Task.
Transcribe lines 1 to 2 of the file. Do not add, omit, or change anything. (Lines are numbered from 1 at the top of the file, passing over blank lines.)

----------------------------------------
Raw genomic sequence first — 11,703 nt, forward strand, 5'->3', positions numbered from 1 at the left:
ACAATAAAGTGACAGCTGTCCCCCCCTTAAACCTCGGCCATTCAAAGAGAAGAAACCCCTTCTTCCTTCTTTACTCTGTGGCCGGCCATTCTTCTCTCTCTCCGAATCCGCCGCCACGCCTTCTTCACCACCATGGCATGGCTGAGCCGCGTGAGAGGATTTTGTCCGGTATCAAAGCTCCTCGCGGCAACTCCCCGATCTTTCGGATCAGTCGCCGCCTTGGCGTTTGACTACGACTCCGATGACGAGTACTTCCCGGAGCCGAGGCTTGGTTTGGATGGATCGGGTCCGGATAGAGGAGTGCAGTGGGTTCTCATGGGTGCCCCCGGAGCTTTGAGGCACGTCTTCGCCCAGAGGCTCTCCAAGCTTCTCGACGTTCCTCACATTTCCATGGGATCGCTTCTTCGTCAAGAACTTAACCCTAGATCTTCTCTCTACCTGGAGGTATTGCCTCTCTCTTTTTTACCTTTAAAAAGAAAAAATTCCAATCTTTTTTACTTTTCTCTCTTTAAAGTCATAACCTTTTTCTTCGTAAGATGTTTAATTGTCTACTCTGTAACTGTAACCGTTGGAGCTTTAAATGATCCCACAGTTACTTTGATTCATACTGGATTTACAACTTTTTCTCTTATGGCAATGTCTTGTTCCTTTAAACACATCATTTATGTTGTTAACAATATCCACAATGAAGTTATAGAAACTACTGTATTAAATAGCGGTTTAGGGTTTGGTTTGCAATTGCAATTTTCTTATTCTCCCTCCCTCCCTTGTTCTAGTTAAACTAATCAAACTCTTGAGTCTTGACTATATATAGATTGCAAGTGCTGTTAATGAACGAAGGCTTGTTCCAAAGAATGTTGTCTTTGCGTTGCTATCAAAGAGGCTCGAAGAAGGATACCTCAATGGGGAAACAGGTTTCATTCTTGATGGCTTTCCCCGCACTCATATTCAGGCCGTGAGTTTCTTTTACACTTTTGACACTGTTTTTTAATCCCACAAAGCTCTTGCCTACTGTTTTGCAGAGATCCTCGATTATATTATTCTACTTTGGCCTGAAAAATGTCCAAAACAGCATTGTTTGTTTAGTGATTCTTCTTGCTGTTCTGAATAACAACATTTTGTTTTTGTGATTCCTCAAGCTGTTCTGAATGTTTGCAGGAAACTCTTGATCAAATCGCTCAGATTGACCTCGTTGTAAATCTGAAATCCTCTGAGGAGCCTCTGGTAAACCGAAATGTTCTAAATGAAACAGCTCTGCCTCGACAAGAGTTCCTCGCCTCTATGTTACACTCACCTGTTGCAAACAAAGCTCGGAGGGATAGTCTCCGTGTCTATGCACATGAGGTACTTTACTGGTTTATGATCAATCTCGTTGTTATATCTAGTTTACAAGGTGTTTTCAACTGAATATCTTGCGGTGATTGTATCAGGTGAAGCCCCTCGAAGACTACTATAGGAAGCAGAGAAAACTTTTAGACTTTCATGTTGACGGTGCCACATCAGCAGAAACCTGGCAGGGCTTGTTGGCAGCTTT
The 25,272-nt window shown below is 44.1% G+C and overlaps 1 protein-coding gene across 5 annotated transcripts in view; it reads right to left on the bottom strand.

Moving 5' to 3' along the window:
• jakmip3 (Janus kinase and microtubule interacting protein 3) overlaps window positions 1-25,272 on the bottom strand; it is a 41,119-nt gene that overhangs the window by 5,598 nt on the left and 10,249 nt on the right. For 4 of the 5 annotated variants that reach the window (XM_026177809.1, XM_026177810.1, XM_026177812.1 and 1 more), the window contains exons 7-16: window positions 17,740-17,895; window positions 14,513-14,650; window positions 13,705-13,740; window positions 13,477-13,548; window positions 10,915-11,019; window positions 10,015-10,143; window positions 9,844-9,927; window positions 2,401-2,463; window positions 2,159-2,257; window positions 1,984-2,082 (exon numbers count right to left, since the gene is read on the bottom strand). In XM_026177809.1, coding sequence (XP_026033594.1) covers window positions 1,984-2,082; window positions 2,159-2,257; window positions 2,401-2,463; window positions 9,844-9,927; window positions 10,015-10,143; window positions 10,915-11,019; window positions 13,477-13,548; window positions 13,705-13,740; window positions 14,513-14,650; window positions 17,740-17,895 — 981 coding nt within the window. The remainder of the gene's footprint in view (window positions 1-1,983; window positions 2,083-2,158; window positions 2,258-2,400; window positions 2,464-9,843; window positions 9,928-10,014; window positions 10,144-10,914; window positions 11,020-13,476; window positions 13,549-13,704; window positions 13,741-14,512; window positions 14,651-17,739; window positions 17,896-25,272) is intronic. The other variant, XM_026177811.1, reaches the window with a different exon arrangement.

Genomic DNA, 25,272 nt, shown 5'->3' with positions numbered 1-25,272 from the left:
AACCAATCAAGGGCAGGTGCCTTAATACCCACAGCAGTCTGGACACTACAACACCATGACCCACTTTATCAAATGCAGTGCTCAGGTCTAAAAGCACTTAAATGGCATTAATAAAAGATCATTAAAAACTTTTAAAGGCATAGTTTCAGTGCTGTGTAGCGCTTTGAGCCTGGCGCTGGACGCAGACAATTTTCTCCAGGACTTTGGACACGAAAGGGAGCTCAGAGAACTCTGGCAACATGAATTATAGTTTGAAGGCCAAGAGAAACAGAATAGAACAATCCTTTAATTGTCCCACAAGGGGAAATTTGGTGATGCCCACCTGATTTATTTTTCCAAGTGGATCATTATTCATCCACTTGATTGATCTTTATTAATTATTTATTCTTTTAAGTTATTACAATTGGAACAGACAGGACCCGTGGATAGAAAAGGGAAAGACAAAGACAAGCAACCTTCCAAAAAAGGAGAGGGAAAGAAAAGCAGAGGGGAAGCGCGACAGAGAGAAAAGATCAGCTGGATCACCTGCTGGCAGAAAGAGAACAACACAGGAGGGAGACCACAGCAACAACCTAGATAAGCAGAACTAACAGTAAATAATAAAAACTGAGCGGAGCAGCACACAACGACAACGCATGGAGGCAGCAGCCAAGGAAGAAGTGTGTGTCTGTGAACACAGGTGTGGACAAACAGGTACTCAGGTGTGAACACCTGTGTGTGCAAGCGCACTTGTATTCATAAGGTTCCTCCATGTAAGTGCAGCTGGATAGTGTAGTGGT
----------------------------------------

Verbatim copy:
Raw genomic sequence first — 11,703 nt, forward strand, 5'->3', positions numbered from 1 at the left:
ACAATAAAGTGACAGCTGTCCCCCCCTTAAACCTCGGCCATTCAAAGAGAAGAAACCCCTTCTTCCTTCTTTACTCTGTGGCCGGCCATTCTTCTCTCTCTCCGAATCCGCCGCCACGCCTTCTTCACCACCATGGCATGGCTGAGCCGCGTGAGAGGATTTTGTCCGGTATCAAAGCTCCTCGCGGCAACTCCCCGATCTTTCGGATCAGTCGCCGCCTTGGCGTTTGACTACGACTCCGATGACGAGTACTTCCCGGAGCCGAGGCTTGGTTTGGATGGATCGGGTCCGGATAGAGGAGTGCAGTGGGTTCTCATGGGTGCCCCCGGAGCTTTGAGGCACGTCTTCGCCCAGAGGCTCTCCAAGCTTCTCGACGTTCCTCACATTTCCATGGGATCGCTTCTTCGTCAAGAACTTAACCCTAGATCTTCTCTCTACCTGGAGGTATTGCCTCTCTCTTTTTTACCTTTAAAAAGAAAAAATTCCAATCTTTTTTACTTTTCTCTCTTTAAAGTCATAACCTTTTTCTTCGTAAGATGTTTAATTGTCTACTCTGTAACTGTAACCGTTGGAGCTTTAAATGATCCCACAGTTACTTTGATTCATACTGGATTTACAACTTTTTCTCTTATGGCAATGTCTTGTTCCTTTAAACACATCATTTATGTTGTTAACAATATCCACAATGAAGTTATAGAAACTACTGTATTAAATAGCGGTTTAGGGTTTGGTTTGCAATTGCAATTTTCTTATTCTCCCTCCCTCCCTTGTTCTAGTTAAACTAATCAAACTCTTGAGTCTTGACTATATATAGATTGCAAGTGCTGTTAATGAACGAAGGCTTGTTCCAAAGAATGTTGTCTTTGCGTTGCTATCAAAGAGGCTCGAAGAAGGATACCTCAATGGGGAAACAGGTTTCATTCTTGATGGCTTTCCCCGCACTCATATTCAGGCCGTGAGTTTCTTTTACACTTTTGACACTGTTTTTTAATCCCACAAAGCTCTTGCCTACTGTTTTGCAGAGATCCTCGATTATATTATTCTACTTTGGCCTGAAAAATGTCCAAAACAGCATTGTTTGTTTAGTGATTCTTCTTGCTGTTCTGAATAACAACATTTTGTTTTTGTGATTCCTCAAGCTGTTCTGAATGTTTGCAGGAAACTCTTGATCAAATCGCTCAGATTGACCTCGTTGTAAATCTGAAATCCTCTGAGGAGCCTCTGGTAAACCGAAATGTTCTAAATGAAACAGCTCTGCCTCGACAAGAGTTCCTCGCCTCTATGTTACACTCACCTGTTGCAAACAAAGCTCGGAGGGATAGTCTCCGTGTCTATGCACATGAGGTACTTTACTGGTTTATGATCAATCTCGTTGTTATATCTAGTTTACAAGGTGTTTTCAACTGAATATCTTGCGGTGATTGTATCAGGTGAAGCCCCTCGAAGACTACTATAGGAAGCAGAGAAAACTTTTAGACTTTCATGTTGACGGTGCCACATCAGCAGAAACCTGGCAGGGCTTGTTGGCAGCTTT